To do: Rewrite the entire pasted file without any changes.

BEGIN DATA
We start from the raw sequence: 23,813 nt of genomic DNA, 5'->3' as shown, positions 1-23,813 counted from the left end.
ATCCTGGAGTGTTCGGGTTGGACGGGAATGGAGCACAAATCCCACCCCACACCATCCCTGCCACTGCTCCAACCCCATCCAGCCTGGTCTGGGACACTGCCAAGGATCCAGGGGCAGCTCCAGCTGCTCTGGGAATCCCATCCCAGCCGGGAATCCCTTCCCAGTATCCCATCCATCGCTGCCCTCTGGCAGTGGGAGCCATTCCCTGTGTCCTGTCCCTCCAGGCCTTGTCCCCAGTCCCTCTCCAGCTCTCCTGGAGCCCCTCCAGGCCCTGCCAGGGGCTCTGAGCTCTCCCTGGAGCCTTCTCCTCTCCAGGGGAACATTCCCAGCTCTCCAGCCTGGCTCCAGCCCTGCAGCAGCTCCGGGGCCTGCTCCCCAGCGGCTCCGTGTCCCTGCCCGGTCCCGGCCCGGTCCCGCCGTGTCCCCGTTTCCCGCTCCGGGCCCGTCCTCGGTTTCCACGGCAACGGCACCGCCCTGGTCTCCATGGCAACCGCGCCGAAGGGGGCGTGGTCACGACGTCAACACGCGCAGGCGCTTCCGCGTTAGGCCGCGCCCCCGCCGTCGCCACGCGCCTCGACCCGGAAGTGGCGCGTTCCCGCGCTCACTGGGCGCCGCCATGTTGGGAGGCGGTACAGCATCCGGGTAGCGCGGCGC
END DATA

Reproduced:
We start from the raw sequence: 23,813 nt of genomic DNA, 5'->3' as shown, positions 1-23,813 counted from the left end.
ATCCTGGAGTGTTCGGGTTGGACGGGAATGGAGCACAAATCCCACCCCACACCATCCCTGCCACTGCTCCAACCCCATCCAGCCTGGTCTGGGACACTGCCAAGGATCCAGGGGCAGCTCCAGCTGCTCTGGGAATCCCATCCCAGCCGGGAATCCCTTCCCAGTATCCCATCCATCGCTGCCCTCTGGCAGTGGGAGCCATTCCCTGTGTCCTGTCCCTCCAGGCCTTGTCCCCAGTCCCTCTCCAGCTCTCCTGGAGCCCCTCCAGGCCCTGCCAGGGGCTCTGAGCTCTCCCTGGAGCCTTCTCCTCTCCAGGGGAACATTCCCAGCTCTCCAGCCTGGCTCCAGCCCTGCAGCAGCTCCGGGGCCTGCTCCCCAGCGGCTCCGTGTCCCTGCCCGGTCCCGGCCCGGTCCCGCCGTGTCCCCGTTTCCCGCTCCGGGCCCGTCCTCGGTTTCCACGGCAACGGCACCGCCCTGGTCTCCATGGCAACCGCGCCGAAGGGGGCGTGGTCACGACGTCAACACGCGCAGGCGCTTCCGCGTTAGGCCGCGCCCCCGCCGTCGCCACGCGCCTCGACCCGGAAGTGGCGCGTTCCCGCGCTCACTGGGCGCCGCCATGTTGGGAGGCGGTACAGCATCCGGGTAGCGCGGCGC